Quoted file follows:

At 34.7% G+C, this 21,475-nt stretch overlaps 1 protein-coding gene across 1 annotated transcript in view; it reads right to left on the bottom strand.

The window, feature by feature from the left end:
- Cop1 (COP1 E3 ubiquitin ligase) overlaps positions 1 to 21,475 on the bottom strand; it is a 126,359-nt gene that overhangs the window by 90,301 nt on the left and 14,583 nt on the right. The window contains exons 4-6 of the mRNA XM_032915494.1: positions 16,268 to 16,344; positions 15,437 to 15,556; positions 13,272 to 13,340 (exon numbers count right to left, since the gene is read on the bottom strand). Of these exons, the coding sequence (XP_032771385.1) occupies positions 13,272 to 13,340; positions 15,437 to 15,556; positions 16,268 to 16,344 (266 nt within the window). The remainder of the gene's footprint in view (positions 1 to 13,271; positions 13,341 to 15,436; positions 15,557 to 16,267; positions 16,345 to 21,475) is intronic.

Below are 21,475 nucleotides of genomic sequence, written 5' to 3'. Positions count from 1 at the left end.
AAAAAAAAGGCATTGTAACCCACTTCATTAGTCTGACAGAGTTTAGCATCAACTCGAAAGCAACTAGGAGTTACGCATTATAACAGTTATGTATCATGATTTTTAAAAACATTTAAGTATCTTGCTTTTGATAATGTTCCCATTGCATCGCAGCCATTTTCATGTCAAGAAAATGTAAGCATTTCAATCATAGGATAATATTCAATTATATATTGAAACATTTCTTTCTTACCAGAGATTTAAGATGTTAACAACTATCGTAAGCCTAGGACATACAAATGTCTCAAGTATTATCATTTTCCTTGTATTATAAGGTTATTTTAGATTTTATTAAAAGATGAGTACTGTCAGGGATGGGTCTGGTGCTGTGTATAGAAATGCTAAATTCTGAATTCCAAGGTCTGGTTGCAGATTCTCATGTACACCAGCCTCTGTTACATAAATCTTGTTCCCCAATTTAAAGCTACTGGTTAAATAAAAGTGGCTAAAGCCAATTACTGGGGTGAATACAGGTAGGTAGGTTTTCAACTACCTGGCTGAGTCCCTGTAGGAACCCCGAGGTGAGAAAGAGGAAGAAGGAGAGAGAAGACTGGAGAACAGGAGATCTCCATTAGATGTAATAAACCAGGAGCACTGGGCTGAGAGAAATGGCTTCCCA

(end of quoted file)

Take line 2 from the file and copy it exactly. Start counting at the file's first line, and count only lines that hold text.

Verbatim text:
The window, feature by feature from the left end: